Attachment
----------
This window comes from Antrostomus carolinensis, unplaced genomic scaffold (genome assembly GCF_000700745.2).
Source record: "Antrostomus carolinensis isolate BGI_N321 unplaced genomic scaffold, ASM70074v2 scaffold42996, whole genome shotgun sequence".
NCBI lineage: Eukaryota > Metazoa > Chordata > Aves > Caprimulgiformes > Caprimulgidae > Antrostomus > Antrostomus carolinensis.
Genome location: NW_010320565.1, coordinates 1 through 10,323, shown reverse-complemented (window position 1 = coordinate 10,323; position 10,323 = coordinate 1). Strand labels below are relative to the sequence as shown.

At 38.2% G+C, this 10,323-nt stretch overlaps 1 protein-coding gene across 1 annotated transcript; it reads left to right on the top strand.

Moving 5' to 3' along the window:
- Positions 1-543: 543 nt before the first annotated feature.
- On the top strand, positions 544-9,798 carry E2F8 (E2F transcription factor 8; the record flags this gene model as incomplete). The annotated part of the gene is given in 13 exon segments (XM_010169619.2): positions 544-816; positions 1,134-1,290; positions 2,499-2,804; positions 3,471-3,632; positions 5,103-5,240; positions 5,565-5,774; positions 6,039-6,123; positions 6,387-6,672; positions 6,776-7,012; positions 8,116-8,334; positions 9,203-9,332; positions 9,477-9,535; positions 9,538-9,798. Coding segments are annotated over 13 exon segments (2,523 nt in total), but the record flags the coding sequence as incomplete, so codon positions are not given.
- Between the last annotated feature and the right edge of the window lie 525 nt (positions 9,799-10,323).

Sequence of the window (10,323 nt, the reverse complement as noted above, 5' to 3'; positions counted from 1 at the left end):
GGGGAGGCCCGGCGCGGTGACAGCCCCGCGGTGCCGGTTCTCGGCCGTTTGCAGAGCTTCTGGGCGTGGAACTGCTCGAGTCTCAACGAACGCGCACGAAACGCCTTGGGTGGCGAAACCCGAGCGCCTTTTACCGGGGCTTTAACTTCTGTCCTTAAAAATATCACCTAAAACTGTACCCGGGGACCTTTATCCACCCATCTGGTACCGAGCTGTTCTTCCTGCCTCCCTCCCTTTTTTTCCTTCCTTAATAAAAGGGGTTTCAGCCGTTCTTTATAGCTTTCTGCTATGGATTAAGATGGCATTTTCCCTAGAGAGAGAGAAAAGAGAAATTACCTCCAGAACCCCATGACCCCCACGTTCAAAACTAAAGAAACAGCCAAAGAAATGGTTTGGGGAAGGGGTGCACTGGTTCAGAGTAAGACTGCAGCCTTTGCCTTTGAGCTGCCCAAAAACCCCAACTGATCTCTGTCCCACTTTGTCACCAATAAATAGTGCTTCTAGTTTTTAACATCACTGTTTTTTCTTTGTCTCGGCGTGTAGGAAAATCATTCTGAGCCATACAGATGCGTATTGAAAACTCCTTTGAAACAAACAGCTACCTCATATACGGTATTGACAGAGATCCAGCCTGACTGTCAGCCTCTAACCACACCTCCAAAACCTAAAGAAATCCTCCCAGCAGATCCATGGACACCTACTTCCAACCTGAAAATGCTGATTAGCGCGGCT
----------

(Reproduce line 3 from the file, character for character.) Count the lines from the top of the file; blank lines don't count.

NCBI lineage: Eukaryota > Metazoa > Chordata > Aves > Caprimulgiformes > Caprimulgidae > Antrostomus > Antrostomus carolinensis.